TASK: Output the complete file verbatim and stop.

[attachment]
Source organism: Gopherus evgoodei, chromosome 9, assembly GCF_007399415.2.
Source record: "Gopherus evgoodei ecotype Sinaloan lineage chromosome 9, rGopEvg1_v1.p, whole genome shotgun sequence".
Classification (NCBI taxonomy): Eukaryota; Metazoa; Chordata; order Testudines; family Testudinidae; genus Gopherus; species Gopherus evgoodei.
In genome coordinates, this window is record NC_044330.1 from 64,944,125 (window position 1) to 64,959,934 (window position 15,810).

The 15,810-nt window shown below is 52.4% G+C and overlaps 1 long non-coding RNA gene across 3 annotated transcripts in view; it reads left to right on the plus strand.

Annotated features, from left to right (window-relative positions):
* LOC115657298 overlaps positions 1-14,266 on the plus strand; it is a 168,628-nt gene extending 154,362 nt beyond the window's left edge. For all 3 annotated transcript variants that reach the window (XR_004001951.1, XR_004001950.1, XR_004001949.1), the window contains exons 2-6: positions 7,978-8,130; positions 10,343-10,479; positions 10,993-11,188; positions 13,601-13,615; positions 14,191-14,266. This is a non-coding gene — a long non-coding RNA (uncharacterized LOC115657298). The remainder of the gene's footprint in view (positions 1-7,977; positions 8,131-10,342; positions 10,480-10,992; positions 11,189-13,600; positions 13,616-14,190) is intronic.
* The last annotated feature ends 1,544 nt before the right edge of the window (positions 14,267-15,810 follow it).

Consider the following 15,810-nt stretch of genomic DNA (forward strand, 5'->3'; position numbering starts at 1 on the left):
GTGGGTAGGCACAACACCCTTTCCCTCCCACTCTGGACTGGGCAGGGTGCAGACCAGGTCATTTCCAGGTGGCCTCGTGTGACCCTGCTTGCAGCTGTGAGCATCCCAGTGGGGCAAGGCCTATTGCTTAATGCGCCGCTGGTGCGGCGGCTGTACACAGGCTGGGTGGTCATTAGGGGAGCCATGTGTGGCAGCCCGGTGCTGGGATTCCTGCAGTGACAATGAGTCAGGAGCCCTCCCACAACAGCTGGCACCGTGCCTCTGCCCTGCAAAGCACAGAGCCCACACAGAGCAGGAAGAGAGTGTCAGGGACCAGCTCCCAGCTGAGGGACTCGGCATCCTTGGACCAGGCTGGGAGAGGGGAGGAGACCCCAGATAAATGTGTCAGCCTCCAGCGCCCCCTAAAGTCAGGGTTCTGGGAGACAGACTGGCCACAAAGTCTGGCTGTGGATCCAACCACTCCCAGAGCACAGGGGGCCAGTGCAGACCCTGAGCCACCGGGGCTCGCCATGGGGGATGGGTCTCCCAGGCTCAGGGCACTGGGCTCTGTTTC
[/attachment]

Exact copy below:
Source organism: Gopherus evgoodei, chromosome 9, assembly GCF_007399415.2.
Source record: "Gopherus evgoodei ecotype Sinaloan lineage chromosome 9, rGopEvg1_v1.p, whole genome shotgun sequence".
Classification (NCBI taxonomy): Eukaryota; Metazoa; Chordata; order Testudines; family Testudinidae; genus Gopherus; species Gopherus evgoodei.
In genome coordinates, this window is record NC_044330.1 from 64,944,125 (window position 1) to 64,959,934 (window position 15,810).

The 15,810-nt window shown below is 52.4% G+C and overlaps 1 long non-coding RNA gene across 3 annotated transcripts in view; it reads left to right on the plus strand.

Annotated features, from left to right (window-relative positions):
* LOC115657298 overlaps positions 1-14,266 on the plus strand; it is a 168,628-nt gene extending 154,362 nt beyond the window's left edge. For all 3 annotated transcript variants that reach the window (XR_004001951.1, XR_004001950.1, XR_004001949.1), the window contains exons 2-6: positions 7,978-8,130; positions 10,343-10,479; positions 10,993-11,188; positions 13,601-13,615; positions 14,191-14,266. This is a non-coding gene — a long non-coding RNA (uncharacterized LOC115657298). The remainder of the gene's footprint in view (positions 1-7,977; positions 8,131-10,342; positions 10,480-10,992; positions 11,189-13,600; positions 13,616-14,190) is intronic.
* The last annotated feature ends 1,544 nt before the right edge of the window (positions 14,267-15,810 follow it).

Consider the following 15,810-nt stretch of genomic DNA (forward strand, 5'->3'; position numbering starts at 1 on the left):
GTGGGTAGGCACAACACCCTTTCCCTCCCACTCTGGACTGGGCAGGGTGCAGACCAGGTCATTTCCAGGTGGCCTCGTGTGACCCTGCTTGCAGCTGTGAGCATCCCAGTGGGGCAAGGCCTATTGCTTAATGCGCCGCTGGTGCGGCGGCTGTACACAGGCTGGGTGGTCATTAGGGGAGCCATGTGTGGCAGCCCGGTGCTGGGATTCCTGCAGTGACAATGAGTCAGGAGCCCTCCCACAACAGCTGGCACCGTGCCTCTGCCCTGCAAAGCACAGAGCCCACACAGAGCAGGAAGAGAGTGTCAGGGACCAGCTCCCAGCTGAGGGACTCGGCATCCTTGGACCAGGCTGGGAGAGGGGAGGAGACCCCAGATAAATGTGTCAGCCTCCAGCGCCCCCTAAAGTCAGGGTTCTGGGAGACAGACTGGCCACAAAGTCTGGCTGTGGATCCAACCACTCCCAGAGCACAGGGGGCCAGTGCAGACCCTGAGCCACCGGGGCTCGCCATGGGGGATGGGTCTCCCAGGCTCAGGGCACTGGGCTCTGTTTC